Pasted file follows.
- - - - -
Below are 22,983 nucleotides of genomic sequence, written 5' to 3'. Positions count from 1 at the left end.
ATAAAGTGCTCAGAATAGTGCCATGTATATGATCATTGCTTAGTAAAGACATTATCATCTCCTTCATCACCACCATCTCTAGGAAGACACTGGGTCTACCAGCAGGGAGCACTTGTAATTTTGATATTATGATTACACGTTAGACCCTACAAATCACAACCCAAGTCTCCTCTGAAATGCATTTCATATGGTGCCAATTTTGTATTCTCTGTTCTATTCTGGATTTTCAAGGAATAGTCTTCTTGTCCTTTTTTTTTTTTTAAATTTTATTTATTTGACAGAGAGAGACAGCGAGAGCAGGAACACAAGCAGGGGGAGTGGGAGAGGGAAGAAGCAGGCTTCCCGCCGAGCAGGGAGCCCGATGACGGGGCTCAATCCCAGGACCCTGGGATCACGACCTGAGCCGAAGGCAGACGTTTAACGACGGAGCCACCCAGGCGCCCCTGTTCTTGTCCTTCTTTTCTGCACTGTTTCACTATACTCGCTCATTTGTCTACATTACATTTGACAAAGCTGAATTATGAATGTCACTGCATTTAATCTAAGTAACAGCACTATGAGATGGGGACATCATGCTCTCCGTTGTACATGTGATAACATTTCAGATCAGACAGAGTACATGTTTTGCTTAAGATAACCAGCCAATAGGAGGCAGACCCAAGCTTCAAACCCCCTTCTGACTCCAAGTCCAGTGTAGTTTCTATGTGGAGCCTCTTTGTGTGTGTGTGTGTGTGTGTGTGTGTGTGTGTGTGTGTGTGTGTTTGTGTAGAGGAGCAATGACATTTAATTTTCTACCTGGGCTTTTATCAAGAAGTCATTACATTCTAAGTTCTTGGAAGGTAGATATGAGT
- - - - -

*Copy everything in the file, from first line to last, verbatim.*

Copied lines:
Below are 22,983 nucleotides of genomic sequence, written 5' to 3'. Positions count from 1 at the left end.
ATAAAGTGCTCAGAATAGTGCCATGTATATGATCATTGCTTAGTAAAGACATTATCATCTCCTTCATCACCACCATCTCTAGGAAGACACTGGGTCTACCAGCAGGGAGCACTTGTAATTTTGATATTATGATTACACGTTAGACCCTACAAATCACAACCCAAGTCTCCTCTGAAATGCATTTCATATGGTGCCAATTTTGTATTCTCTGTTCTATTCTGGATTTTCAAGGAATAGTCTTCTTGTCCTTTTTTTTTTTTTAAATTTTATTTATTTGACAGAGAGAGACAGCGAGAGCAGGAACACAAGCAGGGGGAGTGGGAGAGGGAAGAAGCAGGCTTCCCGCCGAGCAGGGAGCCCGATGACGGGGCTCAATCCCAGGACCCTGGGATCACGACCTGAGCCGAAGGCAGACGTTTAACGACGGAGCCACCCAGGCGCCCCTGTTCTTGTCCTTCTTTTCTGCACTGTTTCACTATACTCGCTCATTTGTCTACATTACATTTGACAAAGCTGAATTATGAATGTCACTGCATTTAATCTAAGTAACAGCACTATGAGATGGGGACATCATGCTCTCCGTTGTACATGTGATAACATTTCAGATCAGACAGAGTACATGTTTTGCTTAAGATAACCAGCCAATAGGAGGCAGACCCAAGCTTCAAACCCCCTTCTGACTCCAAGTCCAGTGTAGTTTCTATGTGGAGCCTCTTTGTGTGTGTGTGTGTGTGTGTGTGTGTGTGTGTGTGTGTGTGTGTTTGTGTAGAGGAGCAATGACATTTAATTTTCTACCTGGGCTTTTATCAAGAAGTCATTACATTCTAAGTTCTTGGAAGGTAGATATGAGT